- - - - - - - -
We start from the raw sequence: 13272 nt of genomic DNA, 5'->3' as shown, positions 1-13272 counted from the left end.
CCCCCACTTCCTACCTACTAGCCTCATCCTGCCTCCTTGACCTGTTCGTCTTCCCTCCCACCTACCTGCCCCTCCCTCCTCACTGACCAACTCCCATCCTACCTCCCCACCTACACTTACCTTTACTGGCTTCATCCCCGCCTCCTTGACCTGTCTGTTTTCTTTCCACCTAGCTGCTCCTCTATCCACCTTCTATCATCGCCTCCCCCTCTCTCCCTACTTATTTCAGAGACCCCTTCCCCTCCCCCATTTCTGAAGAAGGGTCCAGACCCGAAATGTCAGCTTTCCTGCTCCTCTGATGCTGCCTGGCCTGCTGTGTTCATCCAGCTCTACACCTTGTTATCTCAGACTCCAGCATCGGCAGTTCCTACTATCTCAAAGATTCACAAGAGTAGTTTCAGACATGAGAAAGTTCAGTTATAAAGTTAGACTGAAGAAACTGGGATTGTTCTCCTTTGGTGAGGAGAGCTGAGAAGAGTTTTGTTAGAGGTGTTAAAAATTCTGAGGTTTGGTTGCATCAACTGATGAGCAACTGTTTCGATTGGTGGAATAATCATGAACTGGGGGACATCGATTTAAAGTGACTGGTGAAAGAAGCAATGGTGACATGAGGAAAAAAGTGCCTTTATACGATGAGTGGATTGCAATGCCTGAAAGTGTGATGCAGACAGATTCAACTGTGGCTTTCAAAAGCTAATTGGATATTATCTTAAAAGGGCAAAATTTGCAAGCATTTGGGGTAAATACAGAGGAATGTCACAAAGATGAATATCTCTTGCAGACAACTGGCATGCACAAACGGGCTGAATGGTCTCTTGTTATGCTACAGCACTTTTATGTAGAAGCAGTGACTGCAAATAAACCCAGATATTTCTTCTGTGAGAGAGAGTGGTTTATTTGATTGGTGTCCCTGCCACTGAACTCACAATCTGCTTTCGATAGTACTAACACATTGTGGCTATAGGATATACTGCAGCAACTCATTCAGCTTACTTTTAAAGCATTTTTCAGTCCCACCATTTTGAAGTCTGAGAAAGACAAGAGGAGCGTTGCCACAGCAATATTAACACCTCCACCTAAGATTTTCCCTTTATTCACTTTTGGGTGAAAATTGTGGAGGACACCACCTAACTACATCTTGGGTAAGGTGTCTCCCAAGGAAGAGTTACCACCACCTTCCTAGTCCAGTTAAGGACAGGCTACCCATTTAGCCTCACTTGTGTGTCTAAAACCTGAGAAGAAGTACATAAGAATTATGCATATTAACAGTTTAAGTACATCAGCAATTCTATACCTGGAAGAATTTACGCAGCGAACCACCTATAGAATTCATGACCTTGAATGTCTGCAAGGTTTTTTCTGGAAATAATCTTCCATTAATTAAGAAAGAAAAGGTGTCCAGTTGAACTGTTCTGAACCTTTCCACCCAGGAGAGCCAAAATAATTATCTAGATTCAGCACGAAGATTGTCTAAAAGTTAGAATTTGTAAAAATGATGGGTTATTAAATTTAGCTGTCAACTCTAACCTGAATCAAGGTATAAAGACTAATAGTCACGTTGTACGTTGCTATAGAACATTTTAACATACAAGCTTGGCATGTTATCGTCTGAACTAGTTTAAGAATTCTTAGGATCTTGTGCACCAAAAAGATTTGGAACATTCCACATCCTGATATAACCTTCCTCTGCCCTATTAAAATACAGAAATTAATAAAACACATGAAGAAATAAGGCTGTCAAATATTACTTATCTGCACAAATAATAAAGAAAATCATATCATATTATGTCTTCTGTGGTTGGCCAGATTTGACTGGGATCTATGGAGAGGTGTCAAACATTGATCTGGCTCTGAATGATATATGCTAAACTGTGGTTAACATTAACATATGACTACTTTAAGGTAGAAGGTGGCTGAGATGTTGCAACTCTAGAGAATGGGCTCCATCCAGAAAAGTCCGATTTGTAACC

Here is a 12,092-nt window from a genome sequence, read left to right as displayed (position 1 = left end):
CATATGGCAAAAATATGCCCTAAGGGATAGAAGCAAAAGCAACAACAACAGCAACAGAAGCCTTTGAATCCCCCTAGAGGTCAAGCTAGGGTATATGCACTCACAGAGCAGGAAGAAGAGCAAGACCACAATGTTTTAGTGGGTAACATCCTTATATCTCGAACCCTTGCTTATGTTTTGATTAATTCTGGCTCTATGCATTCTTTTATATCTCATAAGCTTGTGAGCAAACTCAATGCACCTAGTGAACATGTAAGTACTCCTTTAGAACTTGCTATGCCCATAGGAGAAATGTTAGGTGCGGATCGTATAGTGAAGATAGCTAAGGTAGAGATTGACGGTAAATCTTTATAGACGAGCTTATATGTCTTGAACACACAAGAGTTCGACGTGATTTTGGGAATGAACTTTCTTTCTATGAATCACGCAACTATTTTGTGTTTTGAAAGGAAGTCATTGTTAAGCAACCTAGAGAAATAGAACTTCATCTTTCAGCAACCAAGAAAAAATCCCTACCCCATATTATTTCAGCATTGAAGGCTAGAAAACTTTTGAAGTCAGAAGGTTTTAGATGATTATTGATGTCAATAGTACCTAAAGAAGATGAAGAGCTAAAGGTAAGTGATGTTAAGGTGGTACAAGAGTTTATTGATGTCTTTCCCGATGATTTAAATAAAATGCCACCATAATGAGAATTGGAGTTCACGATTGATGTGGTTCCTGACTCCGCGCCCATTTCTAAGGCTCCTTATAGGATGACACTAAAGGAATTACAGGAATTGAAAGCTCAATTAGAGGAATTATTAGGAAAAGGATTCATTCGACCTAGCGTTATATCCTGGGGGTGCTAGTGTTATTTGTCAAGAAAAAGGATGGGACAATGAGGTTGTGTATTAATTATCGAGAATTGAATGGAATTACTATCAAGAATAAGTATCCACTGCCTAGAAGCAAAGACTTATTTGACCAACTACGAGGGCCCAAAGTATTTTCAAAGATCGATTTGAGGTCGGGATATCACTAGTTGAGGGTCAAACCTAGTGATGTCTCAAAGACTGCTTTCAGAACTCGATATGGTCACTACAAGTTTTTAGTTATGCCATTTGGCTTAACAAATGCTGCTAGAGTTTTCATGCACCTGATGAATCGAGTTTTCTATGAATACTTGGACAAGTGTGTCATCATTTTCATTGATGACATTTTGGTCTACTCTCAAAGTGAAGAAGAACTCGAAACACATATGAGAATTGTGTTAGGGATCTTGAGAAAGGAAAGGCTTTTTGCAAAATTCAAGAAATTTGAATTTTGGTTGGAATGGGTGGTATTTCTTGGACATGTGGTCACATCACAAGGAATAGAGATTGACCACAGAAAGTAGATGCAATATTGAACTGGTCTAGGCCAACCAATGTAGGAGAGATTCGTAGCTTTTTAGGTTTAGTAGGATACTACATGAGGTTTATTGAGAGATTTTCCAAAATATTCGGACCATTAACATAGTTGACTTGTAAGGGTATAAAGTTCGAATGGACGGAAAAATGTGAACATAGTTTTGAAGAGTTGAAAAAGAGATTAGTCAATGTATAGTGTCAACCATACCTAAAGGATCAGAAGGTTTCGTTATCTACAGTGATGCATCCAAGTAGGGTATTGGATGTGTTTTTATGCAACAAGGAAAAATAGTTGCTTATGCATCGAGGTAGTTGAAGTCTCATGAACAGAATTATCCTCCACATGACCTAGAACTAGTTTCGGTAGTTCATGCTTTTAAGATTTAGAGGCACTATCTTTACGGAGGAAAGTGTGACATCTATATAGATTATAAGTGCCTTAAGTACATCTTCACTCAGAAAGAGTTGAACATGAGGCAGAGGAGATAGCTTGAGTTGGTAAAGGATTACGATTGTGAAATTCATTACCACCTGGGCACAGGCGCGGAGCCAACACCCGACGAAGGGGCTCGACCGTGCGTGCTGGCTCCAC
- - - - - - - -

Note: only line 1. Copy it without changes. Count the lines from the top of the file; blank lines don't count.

We start from the raw sequence: 13272 nt of genomic DNA, 5'->3' as shown, positions 1-13272 counted from the left end.